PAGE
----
HOW CAN I HELP MY CHILD WITH HOMEWORK? [from ericdigests.org]
First, avoid doing the homework yourself! Doing homework for a child sends a message that he or she is incapable of doing the work and that perfection is the main objective. It also denies your child the opportunity to develop skills and gain understanding from the experience. Remember, doing homework should help children plan, manage, and complete work on their own, Parents should be familiar with the school’s homework policy and help their children get the most out of homework by:
*Exhibiting a positive attitude in word and deed that homework is important and education comes first.
*Encouraging children to take notes about homework assignments when they are given.
*Discussing homework assignments with children to become familiar with what they are studying. Talk together about the topic of an essay before the child begins writing, and do short quizzes on the day before a test.
*Limiting after-school activities to allow time for homework and family activities.
*Limiting telephone use by agreeing ahead of time what will be allowed.
*Planning homework schedules and routines that allow some free time when assignments are completed. Make sure your child is well rested, not hungry, and has had time to wind down after school (Herold, 1999). Also, avoid scheduling homework right before bedtime when children will be too tired or feel pressured to finish by bedtime. For long-term projects, mark plans and deadlines on a calendar.
*Monitoring television and radio use. If there is a favorite show that comes on during scheduled study time, arrange to record the show if possible.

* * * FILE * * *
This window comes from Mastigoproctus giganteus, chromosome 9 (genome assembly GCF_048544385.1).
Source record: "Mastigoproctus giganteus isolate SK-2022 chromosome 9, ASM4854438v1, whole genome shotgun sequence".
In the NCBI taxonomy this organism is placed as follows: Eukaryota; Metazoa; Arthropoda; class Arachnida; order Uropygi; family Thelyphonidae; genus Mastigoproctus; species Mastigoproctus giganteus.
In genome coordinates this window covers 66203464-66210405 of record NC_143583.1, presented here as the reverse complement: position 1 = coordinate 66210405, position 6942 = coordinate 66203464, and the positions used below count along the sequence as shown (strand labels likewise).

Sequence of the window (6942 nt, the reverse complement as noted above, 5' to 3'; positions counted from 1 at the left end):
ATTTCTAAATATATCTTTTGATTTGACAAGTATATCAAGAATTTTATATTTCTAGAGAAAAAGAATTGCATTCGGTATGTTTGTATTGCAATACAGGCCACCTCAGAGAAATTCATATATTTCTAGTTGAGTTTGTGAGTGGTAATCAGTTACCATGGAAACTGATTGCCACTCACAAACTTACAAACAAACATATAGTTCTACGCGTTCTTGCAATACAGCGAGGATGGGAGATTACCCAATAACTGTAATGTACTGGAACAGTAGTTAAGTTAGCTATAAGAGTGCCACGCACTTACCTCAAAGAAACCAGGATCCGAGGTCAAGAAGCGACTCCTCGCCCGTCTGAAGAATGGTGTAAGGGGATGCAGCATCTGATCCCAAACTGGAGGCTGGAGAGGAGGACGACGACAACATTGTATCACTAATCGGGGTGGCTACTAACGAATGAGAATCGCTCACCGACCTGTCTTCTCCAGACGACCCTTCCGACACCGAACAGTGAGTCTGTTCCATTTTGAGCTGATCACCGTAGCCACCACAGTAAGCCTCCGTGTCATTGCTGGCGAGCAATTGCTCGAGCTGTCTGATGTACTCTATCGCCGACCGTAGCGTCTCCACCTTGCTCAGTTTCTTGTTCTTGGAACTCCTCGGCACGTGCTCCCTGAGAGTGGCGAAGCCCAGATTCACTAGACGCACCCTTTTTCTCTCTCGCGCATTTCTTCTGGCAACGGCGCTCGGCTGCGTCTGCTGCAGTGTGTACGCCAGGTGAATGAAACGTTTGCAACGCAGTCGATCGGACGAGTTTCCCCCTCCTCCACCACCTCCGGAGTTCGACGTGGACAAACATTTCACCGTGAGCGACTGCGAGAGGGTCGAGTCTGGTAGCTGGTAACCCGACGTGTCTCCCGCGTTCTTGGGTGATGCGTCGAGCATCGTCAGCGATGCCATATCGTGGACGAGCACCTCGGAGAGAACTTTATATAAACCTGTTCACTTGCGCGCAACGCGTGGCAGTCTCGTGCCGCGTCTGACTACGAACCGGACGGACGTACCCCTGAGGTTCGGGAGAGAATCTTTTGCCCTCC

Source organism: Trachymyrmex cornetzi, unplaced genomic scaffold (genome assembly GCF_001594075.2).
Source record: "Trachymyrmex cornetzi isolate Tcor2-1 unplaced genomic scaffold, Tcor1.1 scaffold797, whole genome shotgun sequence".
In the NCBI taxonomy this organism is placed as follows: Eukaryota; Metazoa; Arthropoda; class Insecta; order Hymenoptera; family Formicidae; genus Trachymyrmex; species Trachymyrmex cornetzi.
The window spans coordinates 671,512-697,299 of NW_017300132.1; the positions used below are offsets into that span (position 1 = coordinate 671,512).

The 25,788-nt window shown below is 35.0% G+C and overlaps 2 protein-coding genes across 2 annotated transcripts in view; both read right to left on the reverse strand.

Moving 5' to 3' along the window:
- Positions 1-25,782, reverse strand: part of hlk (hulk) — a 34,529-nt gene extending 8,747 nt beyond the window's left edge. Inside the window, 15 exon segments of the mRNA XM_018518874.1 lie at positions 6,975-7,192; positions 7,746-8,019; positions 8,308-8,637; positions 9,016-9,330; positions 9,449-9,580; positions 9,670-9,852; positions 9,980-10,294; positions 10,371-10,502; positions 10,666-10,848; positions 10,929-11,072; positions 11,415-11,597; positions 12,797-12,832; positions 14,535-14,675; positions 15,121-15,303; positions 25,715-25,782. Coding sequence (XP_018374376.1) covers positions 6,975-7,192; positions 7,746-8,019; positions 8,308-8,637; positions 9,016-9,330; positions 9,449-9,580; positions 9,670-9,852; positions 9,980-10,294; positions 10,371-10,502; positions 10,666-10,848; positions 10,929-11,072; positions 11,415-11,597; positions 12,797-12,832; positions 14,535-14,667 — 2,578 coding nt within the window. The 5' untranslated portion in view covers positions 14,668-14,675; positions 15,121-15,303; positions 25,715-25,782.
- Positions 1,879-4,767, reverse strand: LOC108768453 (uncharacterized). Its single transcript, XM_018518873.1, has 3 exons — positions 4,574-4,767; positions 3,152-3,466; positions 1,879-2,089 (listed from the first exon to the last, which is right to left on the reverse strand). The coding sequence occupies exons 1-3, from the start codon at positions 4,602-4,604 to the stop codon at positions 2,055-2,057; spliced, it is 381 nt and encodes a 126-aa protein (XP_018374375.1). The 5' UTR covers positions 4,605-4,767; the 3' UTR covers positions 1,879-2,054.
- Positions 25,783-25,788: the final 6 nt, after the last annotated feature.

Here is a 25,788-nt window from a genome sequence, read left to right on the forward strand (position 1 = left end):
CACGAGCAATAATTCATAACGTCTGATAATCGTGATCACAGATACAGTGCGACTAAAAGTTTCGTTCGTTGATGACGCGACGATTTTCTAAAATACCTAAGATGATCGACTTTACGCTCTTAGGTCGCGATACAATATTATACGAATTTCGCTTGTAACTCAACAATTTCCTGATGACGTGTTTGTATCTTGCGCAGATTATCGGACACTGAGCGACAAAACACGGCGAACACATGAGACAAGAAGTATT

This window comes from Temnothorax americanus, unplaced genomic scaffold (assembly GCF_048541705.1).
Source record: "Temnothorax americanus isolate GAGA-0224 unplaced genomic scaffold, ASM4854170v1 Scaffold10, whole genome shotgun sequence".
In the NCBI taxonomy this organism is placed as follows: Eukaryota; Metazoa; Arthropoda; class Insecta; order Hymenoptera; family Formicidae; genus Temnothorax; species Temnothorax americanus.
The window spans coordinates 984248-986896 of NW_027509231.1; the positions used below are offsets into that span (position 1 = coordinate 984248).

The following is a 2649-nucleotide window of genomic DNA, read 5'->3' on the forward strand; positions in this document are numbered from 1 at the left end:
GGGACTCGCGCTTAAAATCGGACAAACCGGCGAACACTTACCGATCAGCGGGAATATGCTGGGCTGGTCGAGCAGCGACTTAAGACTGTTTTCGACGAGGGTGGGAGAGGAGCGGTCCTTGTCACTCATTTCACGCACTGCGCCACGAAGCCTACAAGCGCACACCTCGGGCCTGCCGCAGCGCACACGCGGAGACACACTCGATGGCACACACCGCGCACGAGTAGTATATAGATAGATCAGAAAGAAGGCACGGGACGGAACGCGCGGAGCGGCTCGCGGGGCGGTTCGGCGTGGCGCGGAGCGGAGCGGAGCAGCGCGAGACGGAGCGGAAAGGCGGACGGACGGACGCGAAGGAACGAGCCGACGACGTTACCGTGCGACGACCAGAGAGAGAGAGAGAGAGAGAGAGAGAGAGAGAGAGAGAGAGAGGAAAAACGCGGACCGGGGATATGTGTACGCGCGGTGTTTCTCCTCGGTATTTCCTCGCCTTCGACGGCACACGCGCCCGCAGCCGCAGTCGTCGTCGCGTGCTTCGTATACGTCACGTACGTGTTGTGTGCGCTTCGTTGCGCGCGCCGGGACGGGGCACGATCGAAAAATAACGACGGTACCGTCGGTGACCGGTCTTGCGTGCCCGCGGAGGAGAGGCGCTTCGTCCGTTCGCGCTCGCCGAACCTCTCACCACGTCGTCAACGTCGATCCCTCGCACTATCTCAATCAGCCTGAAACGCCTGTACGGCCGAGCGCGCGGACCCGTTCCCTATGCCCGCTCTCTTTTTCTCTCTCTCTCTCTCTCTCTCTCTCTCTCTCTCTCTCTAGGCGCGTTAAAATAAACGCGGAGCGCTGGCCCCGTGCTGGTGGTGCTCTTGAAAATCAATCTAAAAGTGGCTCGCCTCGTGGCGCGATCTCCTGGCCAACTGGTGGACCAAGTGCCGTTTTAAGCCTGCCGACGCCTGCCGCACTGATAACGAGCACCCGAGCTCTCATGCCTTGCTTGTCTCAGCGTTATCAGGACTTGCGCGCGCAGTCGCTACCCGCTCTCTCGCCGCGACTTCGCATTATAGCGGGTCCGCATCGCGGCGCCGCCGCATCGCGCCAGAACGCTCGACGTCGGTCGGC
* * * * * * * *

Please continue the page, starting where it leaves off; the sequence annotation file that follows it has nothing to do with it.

*Doing some assignments or questions together with a child when he or she asks for help. Sometimes children need help in learning how to break large assignments down into manageable pieces.
*Staying nearby-reading, writing, studying or catching up on paperwork. Be available to help if asked, but avoid imposing your help or way of doing something.
*Checking completed assignments, and reviewing homework that has been marked and returned. Avoid negative comments, but contact the teacher if your child consistently gets 25% or more wrong on homework problems and assignments, or if he or she never seems to have any homework (Shore, 1999).
*Providing children with convenient, quiet, and comfortable work areas that are well-lit , free of family traffic, and have the materials needed to complete assignments. Some people do study better with music or background noise, so try to accommodate your child’s preferred learning style.
*Encouraging the use of reference materials (such as dictionaries and encyclopedias), and providing a computer and calculator if possible.
And you know, of course, where to find the best reference materials…CedarStone!
Illustrated Dictionary, Illustrated Thesaurus, Illustrated Dictionaries of Math
Illustrated Dictionary of Physics, Chemistry, or Biology